• LWK and Partners Galleries Crafted with Curator’s Eye

    31 December 2019

    Galleries and pavilions can be standalone works of art that loom large once a building is completed. They have become important to Chinese developers looking to create statements about spaces for business, as well as art, and as an experiential centre.

    LWK and Partners says the rise of the importance of the gallery space brings new responsibilities to architectural studios. Circulation is key to constructing a dynamic environment and facilitating visitors’ experience. Organisation and layout have to be carefully planned to allow better performance of programmes, as well as high flexibility in response to potential future uses with respect to sustainability and cost effectiveness.

    LWK puts forward the example of the texture and linearity of the recently opened Spiritual Bay Pavilion in Qingdao. Just 120 metres off the Yellow Sea coast, the project enjoys distant views of the Dazhushan Scenic Area. With design features invoking the ocean and the coast, it is the epitome of the locational advantages enjoyed by the seaside residential project.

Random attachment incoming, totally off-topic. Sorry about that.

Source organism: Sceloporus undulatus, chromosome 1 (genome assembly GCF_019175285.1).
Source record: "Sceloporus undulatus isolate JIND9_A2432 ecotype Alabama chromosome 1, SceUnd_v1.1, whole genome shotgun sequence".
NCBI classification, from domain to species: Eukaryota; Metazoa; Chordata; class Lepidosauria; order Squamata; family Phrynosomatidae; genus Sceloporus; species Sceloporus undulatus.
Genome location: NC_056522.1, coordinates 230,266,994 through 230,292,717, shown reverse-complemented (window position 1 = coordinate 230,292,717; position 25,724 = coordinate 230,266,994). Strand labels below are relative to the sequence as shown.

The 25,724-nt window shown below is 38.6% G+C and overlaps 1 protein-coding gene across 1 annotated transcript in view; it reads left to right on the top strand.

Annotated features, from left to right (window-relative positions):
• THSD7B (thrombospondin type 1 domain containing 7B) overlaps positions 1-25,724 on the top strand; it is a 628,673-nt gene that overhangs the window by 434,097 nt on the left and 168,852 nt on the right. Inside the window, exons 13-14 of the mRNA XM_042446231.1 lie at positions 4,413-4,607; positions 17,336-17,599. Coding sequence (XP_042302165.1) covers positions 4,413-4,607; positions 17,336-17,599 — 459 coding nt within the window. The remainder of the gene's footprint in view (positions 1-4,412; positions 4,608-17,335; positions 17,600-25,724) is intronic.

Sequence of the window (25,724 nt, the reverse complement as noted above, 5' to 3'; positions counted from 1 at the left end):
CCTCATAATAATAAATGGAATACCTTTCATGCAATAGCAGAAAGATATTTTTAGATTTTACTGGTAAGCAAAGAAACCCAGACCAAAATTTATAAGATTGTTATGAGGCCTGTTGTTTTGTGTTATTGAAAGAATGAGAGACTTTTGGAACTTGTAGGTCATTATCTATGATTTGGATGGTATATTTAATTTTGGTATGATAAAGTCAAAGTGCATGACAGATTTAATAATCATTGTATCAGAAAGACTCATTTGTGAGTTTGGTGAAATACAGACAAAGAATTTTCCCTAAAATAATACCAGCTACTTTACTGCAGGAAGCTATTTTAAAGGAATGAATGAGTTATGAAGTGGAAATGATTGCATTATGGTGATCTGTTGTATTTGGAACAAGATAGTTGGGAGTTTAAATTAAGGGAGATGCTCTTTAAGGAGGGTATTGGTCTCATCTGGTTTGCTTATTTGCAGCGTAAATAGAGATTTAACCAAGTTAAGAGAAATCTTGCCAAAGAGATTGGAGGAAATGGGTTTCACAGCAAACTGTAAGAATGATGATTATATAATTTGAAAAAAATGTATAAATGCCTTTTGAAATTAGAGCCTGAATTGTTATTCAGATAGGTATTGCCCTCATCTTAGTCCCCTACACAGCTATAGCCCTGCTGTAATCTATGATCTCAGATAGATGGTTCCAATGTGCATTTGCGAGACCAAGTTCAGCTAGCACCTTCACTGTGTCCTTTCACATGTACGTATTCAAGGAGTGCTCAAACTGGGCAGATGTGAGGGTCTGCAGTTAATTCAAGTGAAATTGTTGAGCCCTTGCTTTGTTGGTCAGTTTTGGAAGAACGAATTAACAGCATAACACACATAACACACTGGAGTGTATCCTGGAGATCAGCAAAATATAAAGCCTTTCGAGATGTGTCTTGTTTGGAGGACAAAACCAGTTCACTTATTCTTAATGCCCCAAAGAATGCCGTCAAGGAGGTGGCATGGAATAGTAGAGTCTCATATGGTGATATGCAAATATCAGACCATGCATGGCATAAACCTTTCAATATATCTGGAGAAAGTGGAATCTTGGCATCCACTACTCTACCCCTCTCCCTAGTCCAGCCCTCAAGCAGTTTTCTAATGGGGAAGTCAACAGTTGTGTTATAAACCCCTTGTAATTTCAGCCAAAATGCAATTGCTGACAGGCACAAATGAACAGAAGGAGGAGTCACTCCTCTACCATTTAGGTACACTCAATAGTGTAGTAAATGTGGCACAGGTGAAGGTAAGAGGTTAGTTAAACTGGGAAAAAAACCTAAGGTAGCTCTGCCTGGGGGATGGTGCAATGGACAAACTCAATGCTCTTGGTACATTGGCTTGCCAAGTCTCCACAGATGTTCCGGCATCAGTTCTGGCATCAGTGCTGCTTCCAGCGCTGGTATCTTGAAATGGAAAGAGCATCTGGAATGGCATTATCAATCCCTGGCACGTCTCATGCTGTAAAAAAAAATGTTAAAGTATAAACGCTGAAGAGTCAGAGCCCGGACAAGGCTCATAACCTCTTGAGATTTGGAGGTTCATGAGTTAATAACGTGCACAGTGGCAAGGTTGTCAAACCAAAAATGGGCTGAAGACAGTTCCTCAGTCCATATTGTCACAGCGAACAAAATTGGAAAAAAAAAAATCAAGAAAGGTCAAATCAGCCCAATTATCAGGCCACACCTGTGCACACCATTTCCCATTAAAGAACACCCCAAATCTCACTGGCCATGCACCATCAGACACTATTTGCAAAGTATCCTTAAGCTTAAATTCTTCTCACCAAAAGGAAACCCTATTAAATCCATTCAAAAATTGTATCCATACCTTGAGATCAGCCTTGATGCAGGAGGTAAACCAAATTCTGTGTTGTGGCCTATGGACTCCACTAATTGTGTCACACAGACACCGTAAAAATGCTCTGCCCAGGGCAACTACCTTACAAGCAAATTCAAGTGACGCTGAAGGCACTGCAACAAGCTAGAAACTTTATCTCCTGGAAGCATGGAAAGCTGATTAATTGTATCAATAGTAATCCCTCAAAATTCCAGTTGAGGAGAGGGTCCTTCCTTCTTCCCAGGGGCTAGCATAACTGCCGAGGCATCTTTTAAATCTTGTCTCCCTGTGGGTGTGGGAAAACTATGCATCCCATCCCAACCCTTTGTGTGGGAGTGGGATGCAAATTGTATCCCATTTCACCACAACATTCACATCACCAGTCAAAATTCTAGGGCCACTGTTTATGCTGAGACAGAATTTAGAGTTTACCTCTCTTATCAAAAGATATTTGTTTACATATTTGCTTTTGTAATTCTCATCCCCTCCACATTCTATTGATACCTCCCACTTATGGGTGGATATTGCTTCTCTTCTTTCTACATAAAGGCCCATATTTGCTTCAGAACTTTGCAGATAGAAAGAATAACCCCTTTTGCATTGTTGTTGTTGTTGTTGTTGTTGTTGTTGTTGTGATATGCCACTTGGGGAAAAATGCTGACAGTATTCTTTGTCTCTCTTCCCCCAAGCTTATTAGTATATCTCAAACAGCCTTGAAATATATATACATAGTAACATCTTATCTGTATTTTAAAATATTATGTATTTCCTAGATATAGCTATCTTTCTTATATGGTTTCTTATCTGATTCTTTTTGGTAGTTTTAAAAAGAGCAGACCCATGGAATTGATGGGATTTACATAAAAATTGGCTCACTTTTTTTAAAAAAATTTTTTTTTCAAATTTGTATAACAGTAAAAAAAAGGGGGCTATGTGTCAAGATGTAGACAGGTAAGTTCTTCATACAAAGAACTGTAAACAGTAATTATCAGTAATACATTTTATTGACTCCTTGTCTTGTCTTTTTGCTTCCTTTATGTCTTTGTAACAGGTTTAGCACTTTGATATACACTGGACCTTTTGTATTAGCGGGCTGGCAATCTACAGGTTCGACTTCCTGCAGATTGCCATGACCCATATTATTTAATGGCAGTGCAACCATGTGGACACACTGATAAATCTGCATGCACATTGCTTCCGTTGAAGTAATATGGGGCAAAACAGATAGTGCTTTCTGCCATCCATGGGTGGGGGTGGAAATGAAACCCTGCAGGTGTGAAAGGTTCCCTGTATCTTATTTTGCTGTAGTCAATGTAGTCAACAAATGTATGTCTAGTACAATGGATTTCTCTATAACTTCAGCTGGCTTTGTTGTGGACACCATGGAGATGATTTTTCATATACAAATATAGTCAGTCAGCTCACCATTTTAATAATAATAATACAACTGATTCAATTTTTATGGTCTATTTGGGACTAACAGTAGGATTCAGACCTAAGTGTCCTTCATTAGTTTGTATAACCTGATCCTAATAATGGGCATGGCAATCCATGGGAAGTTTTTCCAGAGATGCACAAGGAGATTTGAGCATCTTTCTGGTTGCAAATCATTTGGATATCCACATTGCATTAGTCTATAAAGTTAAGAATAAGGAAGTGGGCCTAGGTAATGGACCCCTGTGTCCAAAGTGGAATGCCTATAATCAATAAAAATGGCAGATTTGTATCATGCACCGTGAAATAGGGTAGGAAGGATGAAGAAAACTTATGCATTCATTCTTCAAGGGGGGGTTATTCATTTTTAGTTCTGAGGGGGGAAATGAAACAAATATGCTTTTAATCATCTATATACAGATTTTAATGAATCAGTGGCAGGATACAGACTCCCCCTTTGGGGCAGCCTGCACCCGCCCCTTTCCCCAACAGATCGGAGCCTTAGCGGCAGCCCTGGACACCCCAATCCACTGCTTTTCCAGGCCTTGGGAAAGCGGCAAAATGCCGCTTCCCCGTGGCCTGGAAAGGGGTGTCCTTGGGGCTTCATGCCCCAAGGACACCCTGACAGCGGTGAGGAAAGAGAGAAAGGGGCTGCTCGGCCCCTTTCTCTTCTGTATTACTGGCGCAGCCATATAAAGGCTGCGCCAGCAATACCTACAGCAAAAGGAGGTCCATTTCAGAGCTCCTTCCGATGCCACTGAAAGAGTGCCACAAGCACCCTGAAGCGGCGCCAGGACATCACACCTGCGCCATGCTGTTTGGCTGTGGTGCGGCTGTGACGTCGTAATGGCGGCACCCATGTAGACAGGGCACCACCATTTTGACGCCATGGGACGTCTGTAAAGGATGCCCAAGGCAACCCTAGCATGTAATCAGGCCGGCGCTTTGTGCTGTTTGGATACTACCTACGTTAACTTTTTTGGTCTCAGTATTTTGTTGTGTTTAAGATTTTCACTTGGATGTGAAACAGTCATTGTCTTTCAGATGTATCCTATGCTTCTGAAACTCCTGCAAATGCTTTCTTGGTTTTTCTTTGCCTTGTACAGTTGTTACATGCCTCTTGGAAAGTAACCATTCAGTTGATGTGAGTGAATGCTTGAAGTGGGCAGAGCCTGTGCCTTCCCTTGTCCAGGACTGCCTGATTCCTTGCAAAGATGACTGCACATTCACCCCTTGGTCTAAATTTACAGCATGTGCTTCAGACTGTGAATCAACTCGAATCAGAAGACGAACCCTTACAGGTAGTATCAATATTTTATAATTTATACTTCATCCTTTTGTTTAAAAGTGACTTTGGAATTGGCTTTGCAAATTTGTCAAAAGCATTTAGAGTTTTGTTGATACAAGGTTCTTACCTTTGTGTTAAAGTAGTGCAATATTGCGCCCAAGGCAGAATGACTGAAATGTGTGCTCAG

The three-storey building has a horizontal design theme inspired by the beautiful offing and features slanting facades formed by layered ‘slices’. It also houses food and beverage components, serving a mixed-use programme for the benefit of visitors.



    The 280-meter-tall Lumina Shanghai, developed by Henderson Land Group and designed by Gensler, is the tallest skyscraper in the Xuhui Riverside District.

    A sophisticated yet modern setting was derived by juxtaposition of Indochine-Vietnamese features and wood-fire inspired material palettes. Re-interpretation of the spatial order of a typical Indochine-Vietnamese mansion has been adopted to give hierarchy, layers and details to the space.


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